After the demise of Sagorah, Ki Project formed and I couldn’t be happier. Though largely overlooked, this Italian combination of old school and modern death metal with slight experimental effects was certainly not what I expected and comes off frighteningly vicious with hard-hitting grooves and absolutely fiendish vocals from Iwan Holzer. It sounds like they handed the microphone to one of those black ooze monsters that I was battling in Persona 5 last night (yes, I’m still handling an enormous gaming backlog). This inhuman approach feels right at home in the almost Pantera inspired southern death grooves of “Enforced Conformity” which I have a feeling would really jam on the stage. There’s no doubt that this is definitely a type of groove/death and that’s not everyone’s thing, but it certainly sounds a hell of a lot better than the latest Kataklysm abortion, which tried the same thing this year’s Meditation, but it would seem to me that the meditation didn’t work. But that’s a tale for another time.
Even simple cuts like “Shout” work on the level that classic metal did, as the one word chorus hits hard and fast in much the way that I feel Ghost failed with “Rats.” Yet when I hear Holzer belt out “Shout!” I automatically get an urge to pound my fist into the air, and that’s a good thing. With “Rats” I felt like, “Ah, rats. That could have been so much better!” Whereas here, I’m reminded that “keep it simple, stupid” makes for a much stronger point. I’m almost reminded of Fear Factory‘s “Edgecrusher” in its pounding simplicity. “Rise” comes off more like traditional death metal, almost sounding like it had just crawled out of a Swedish graveyard before taking a slightly unexpected turn into hardcore territory. Again, it’s still much better than what Kataklysm tried to do, even if it is lacking a bit in the melody department and missing a few solos – but that isn’t what I feel the goal of Robocalypse is.
Ki Project hope to come off pummeling with this one, and they do. It pummels from beginning to end, even though it contains a peculiar little chiptune called “Digital Conversion” as a closing note. This does seem a bit out-of-place, but listeners who do not have an appreciation for the awesomeness of classic chiptune can always skip it.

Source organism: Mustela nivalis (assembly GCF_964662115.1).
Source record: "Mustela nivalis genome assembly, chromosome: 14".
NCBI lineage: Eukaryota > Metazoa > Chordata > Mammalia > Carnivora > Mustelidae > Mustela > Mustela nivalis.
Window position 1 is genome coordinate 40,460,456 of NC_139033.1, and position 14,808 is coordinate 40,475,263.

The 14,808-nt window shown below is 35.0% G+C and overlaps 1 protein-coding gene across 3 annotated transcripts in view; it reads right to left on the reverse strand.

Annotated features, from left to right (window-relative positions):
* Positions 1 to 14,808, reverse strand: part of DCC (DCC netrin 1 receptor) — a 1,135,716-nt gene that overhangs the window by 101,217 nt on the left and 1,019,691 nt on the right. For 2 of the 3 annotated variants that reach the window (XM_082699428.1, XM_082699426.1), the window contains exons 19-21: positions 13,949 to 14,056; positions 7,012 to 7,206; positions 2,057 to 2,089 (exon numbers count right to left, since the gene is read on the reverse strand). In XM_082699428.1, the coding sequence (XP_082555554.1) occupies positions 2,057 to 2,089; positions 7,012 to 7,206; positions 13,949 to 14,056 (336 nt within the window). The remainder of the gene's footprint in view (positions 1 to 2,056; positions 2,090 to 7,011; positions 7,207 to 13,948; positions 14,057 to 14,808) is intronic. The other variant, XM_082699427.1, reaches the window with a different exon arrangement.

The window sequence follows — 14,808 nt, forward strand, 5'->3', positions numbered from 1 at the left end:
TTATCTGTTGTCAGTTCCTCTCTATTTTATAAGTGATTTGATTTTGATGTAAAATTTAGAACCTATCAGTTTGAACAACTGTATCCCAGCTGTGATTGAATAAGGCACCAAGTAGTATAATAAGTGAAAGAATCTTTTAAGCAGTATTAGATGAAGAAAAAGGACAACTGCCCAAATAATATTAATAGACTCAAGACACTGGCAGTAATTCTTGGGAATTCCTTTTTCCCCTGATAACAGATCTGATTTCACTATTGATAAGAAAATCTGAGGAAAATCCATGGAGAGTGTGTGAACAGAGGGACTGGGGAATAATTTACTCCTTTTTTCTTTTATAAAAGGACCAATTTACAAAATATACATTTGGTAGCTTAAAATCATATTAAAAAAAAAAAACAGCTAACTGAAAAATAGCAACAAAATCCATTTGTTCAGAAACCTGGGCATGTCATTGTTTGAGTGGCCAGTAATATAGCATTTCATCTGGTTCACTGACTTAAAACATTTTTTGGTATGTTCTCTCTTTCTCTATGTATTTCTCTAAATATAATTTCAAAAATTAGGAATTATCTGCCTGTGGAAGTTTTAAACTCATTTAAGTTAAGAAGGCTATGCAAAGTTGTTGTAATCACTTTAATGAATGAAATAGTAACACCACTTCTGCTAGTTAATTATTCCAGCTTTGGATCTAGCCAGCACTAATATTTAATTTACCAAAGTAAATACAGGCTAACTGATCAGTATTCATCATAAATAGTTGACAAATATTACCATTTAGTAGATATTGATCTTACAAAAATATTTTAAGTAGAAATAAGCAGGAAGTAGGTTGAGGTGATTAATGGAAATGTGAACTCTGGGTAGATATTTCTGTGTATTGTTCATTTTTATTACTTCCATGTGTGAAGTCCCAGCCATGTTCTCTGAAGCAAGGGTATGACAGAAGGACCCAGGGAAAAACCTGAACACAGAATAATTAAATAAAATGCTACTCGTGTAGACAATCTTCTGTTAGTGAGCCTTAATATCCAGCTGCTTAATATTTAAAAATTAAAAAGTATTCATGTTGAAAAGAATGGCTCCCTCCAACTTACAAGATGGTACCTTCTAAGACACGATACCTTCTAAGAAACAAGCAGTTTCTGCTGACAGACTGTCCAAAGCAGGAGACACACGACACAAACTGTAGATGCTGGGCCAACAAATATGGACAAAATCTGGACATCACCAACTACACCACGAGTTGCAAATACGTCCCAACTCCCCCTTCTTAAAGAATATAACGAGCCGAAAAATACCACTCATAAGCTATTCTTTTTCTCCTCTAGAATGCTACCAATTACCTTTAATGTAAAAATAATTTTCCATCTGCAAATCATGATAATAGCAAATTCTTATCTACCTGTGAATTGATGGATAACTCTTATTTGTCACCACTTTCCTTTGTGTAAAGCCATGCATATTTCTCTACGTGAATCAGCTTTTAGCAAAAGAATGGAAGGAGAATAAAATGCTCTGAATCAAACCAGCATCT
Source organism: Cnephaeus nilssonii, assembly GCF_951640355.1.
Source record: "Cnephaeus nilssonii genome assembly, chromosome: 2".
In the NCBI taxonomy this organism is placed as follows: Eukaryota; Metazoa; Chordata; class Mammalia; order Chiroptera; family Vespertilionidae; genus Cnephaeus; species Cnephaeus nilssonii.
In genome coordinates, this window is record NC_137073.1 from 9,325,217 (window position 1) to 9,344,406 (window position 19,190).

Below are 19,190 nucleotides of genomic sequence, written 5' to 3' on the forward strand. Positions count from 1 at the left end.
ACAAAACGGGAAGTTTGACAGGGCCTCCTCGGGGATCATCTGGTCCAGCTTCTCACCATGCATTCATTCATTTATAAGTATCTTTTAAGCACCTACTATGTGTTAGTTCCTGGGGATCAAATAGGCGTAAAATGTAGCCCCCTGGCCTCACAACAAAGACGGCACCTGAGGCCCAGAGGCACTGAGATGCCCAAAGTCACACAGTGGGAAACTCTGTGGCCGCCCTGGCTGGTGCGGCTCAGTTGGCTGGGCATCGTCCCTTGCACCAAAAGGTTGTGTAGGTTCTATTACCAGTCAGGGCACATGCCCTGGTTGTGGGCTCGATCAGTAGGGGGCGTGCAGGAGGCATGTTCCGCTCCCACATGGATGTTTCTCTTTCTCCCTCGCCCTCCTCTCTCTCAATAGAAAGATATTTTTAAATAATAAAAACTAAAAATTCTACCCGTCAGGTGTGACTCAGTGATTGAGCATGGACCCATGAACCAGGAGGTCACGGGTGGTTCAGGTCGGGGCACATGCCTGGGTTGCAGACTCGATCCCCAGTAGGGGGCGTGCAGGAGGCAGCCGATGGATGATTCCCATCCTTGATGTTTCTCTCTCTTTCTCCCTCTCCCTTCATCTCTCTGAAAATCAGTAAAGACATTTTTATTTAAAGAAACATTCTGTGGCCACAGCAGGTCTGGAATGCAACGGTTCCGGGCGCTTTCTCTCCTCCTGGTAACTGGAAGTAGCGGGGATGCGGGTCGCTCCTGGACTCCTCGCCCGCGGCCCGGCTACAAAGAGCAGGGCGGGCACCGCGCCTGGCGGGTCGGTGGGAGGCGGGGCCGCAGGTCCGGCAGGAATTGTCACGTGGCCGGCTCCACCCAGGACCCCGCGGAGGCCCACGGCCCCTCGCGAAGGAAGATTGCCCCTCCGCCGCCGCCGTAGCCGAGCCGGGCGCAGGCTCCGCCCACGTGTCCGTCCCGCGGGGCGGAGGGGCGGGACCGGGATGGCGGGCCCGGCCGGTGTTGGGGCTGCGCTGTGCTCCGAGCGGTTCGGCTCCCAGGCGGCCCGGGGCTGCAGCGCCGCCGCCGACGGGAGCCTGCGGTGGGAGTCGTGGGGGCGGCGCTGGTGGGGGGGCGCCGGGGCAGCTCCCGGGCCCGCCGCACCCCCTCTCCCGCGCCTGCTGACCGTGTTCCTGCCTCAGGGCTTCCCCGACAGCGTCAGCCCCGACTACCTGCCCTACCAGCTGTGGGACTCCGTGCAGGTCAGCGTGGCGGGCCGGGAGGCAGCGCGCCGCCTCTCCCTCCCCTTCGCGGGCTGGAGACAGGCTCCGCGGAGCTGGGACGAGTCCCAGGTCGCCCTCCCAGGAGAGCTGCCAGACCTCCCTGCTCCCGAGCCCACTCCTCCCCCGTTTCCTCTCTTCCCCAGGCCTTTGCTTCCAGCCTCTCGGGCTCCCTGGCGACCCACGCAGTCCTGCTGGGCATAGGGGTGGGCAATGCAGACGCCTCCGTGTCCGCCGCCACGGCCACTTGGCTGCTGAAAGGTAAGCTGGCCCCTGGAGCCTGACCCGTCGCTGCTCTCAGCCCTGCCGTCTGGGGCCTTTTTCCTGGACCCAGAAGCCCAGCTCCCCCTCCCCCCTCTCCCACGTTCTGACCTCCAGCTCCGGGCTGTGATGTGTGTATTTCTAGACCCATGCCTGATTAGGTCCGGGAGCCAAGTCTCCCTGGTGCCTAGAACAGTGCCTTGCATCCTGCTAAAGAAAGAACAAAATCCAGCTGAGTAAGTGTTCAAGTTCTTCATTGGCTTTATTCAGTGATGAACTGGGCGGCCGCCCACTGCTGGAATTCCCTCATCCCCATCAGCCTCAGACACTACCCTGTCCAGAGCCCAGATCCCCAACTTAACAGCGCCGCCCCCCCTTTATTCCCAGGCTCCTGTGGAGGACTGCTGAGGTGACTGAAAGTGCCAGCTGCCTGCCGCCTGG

While I’m writing this, I have to mention that “Revolt” is literally thumping the living hell out of my speakers right now, definitely giving anything Slipknot did at their heaviest a run for their money. Robocalypse is the kind of album that I would have handed to the kid back in the early two-thousands who thought that Iowa was one of the heaviest albums they’d ever heard. Don’t get me wrong though, because Iowa was a great Nu-Metal excursion, but it doesn’t have the punch that this one does.
While I’m at it, I also need to mention the extremely interesting nature of “Reborn” where vocals make up an atmosphere that throws the track in a league of its own. Though Andreas Niederkofler’s guitar nodes seem to get buried in Michael Seeber’s amazingly crushing low-end bass riffs, there at least is attempted some nodes of melody on “Evolution” which shows me that the album only gets better as it goes on, which is much different from the norm. “Burning Fate” closes the album on that note as well, giving drummer Claudio Testini room to blast his kit more than a few times, while in the same sense giving Niederkofler’s guitar leads a couple more chances to be heard and felt.
I wasn’t exactly crazy about Sagorah, but Ki Project is definitely not an act to ignore by any means, especially if you like groovy death metal as much as I do. While certainly modernized, there’s enough of the old clout here to make for a memorable experience and Holzer’s vocals are just icing on the cake for me. Check it out at the link below.
(12 Tracks, 43:00)
Purchase HERE (Amazon)